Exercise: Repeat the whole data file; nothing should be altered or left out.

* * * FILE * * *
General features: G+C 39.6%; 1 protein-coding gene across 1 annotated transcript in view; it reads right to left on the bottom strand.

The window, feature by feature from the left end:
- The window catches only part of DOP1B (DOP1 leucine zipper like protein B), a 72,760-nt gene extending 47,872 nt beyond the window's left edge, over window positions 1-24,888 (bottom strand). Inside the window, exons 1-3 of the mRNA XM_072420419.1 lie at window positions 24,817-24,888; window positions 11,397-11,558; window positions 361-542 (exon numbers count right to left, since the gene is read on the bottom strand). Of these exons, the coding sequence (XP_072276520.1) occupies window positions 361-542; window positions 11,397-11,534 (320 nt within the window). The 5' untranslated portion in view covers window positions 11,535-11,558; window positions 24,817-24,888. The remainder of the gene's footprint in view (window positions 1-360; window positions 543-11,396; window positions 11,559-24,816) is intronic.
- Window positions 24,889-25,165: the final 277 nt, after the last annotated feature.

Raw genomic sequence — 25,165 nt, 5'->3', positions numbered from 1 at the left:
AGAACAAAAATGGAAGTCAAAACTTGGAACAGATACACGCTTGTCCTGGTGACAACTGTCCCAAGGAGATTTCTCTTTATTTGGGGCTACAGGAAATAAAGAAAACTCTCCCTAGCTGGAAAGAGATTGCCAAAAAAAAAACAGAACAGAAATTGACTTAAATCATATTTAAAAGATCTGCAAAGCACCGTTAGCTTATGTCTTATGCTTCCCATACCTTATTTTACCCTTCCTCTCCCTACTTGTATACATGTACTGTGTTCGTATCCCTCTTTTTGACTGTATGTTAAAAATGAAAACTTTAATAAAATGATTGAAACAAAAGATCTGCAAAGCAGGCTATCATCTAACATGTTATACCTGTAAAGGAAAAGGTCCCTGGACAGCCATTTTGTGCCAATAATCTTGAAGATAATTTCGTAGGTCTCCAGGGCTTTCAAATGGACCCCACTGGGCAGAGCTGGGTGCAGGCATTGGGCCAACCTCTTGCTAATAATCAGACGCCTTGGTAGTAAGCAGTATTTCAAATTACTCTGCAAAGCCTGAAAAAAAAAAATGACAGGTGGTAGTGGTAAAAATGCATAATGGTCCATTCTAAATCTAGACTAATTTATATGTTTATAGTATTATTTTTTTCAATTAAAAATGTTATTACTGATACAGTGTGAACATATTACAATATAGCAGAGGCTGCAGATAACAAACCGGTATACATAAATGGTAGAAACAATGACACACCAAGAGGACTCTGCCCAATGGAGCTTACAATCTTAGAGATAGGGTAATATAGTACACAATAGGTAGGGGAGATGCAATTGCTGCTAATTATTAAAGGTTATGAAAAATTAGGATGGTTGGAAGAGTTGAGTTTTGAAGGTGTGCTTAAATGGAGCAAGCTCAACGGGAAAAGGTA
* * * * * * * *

General features: G+C 39.6%; 1 protein-coding gene across 1 annotated transcript in view; it reads right to left on the bottom strand.

The window, feature by feature from the left end:
- The window catches only part of DOP1B (DOP1 leucine zipper like protein B), a 72,760-nt gene extending 47,872 nt beyond the window's left edge, over window positions 1-24,888 (bottom strand). Inside the window, exons 1-3 of the mRNA XM_072420419.1 lie at window positions 24,817-24,888; window positions 11,397-11,558; window positions 361-542 (exon numbers count right to left, since the gene is read on the bottom strand). Of these exons, the coding sequence (XP_072276520.1) occupies window positions 361-542; window positions 11,397-11,534 (320 nt within the window). The 5' untranslated portion in view covers window positions 11,535-11,558; window positions 24,817-24,888. The remainder of the gene's footprint in view (window positions 1-360; window positions 543-11,396; window positions 11,559-24,816) is intronic.
- Window positions 24,889-25,165: the final 277 nt, after the last annotated feature.

Raw genomic sequence — 25,165 nt, 5'->3', positions numbered from 1 at the left:
AGAACAAAAATGGAAGTCAAAACTTGGAACAGATACACGCTTGTCCTGGTGACAACTGTCCCAAGGAGATTTCTCTTTATTTGGGGCTACAGGAAATAAAGAAAACTCTCCCTAGCTGGAAAGAGATTGCCAAAAAAAAAACAGAACAGAAATTGACTTAAATCATATTTAAAAGATCTGCAAAGCACCGTTAGCTTATGTCTTATGCTTCCCATACCTTATTTTACCCTTCCTCTCCCTACTTGTATACATGTACTGTGTTCGTATCCCTCTTTTTGACTGTATGTTAAAAATGAAAACTTTAATAAAATGATTGAAACAAAAGATCTGCAAAGCAGGCTATCATCTAACATGTTATACCTGTAAAGGAAAAGGTCCCTGGACAGCCATTTTGTGCCAATAATCTTGAAGATAATTTCGTAGGTCTCCAGGGCTTTCAAATGGACCCCACTGGGCAGAGCTGGGTGCAGGCATTGGGCCAACCTCTTGCTAATAATCAGACGCCTTGGTAGTAAGCAGTATTTCAAATTACTCTGCAAAGCCTGAAAAAAAAAAATGACAGGTGGTAGTGGTAAAAATGCATAATGGTCCATTCTAAATCTAGACTAATTTATATGTTTATAGTATTATTTTTTTCAATTAAAAATGTTATTACTGATACAGTGTGAACATATTACAATATAGCAGAGGCTGCAGATAACAAACCGGTATACATAAATGGTAGAAACAATGACACACCAAGAGGACTCTGCCCAATGGAGCTTACAATCTTAGAGATAGGGTAATATAGTACACAATAGGTAGGGGAGATGCAATTGCTGCTAATTATTAAAGGTTATGAAAAATTAGGATGGTTGGAAGAGTTGAGTTTTGAAGGTGTGCTTAAATGGAGCAAGCTCAACGGGAAAAGGTA